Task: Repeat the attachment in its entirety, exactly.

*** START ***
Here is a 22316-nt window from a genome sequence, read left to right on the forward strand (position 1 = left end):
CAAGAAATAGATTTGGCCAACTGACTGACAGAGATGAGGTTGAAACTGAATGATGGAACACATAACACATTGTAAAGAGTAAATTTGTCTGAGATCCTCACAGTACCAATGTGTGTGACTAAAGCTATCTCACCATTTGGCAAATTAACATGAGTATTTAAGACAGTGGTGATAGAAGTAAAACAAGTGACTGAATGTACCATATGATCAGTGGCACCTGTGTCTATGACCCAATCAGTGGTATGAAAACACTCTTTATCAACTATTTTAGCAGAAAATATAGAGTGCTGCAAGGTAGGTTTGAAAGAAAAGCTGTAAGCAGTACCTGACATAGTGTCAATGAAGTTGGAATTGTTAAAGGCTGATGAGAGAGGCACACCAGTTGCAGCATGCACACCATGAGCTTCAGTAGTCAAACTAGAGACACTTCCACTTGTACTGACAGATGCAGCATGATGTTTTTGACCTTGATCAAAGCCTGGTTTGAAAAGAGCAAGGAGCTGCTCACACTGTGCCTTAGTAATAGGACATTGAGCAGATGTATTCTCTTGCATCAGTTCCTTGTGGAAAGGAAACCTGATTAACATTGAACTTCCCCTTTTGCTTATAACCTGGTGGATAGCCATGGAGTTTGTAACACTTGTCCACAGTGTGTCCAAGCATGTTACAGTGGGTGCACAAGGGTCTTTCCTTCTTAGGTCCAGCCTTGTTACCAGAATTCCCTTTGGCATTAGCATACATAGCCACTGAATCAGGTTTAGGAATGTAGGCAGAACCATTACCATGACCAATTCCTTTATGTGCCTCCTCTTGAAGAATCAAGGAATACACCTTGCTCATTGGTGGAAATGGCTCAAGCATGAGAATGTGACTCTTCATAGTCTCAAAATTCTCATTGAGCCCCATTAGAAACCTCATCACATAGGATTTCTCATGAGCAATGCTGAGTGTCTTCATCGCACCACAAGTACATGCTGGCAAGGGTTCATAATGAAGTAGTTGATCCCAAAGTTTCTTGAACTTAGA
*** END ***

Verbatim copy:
Here is a 22316-nt window from a genome sequence, read left to right on the forward strand (position 1 = left end):
CAAGAAATAGATTTGGCCAACTGACTGACAGAGATGAGGTTGAAACTGAATGATGGAACACATAACACATTGTAAAGAGTAAATTTGTCTGAGATCCTCACAGTACCAATGTGTGTGACTAAAGCTATCTCACCATTTGGCAAATTAACATGAGTATTTAAGACAGTGGTGATAGAAGTAAAACAAGTGACTGAATGTACCATATGATCAGTGGCACCTGTGTCTATGACCCAATCAGTGGTATGAAAACACTCTTTATCAACTATTTTAGCAGAAAATATAGAGTGCTGCAAGGTAGGTTTGAAAGAAAAGCTGTAAGCAGTACCTGACATAGTGTCAATGAAGTTGGAATTGTTAAAGGCTGATGAGAGAGGCACACCAGTTGCAGCATGCACACCATGAGCTTCAGTAGTCAAACTAGAGACACTTCCACTTGTACTGACAGATGCAGCATGATGTTTTTGACCTTGATCAAAGCCTGGTTTGAAAAGAGCAAGGAGCTGCTCACACTGTGCCTTAGTAATAGGACATTGAGCAGATGTATTCTCTTGCATCAGTTCCTTGTGGAAAGGAAACCTGATTAACATTGAACTTCCCCTTTTGCTTATAACCTGGTGGATAGCCATGGAGTTTGTAACACTTGTCCACAGTGTGTCCAAGCATGTTACAGTGGGTGCACAAGGGTCTTTCCTTCTTAGGTCCAGCCTTGTTACCAGAATTCCCTTTGGCATTAGCATACATAGCCACTGAATCAGGTTTAGGAATGTAGGCAGAACCATTACCATGACCAATTCCTTTATGTGCCTCCTCTTGAAGAATCAAGGAATACACCTTGCTCATTGGTGGAAATGGCTCAAGCATGAGAATGTGACTCTTCATAGTCTCAAAATTCTCATTGAGCCCCATTAGAAACCTCATCACATAGGATTTCTCATGAGCAATGCTGAGTGTCTTCATCGCACCACAAGTACATGCTGGCAAGGGTTCATAATGAAGTAGTTGATCCCAAAGTTTCTTGAACTTAGA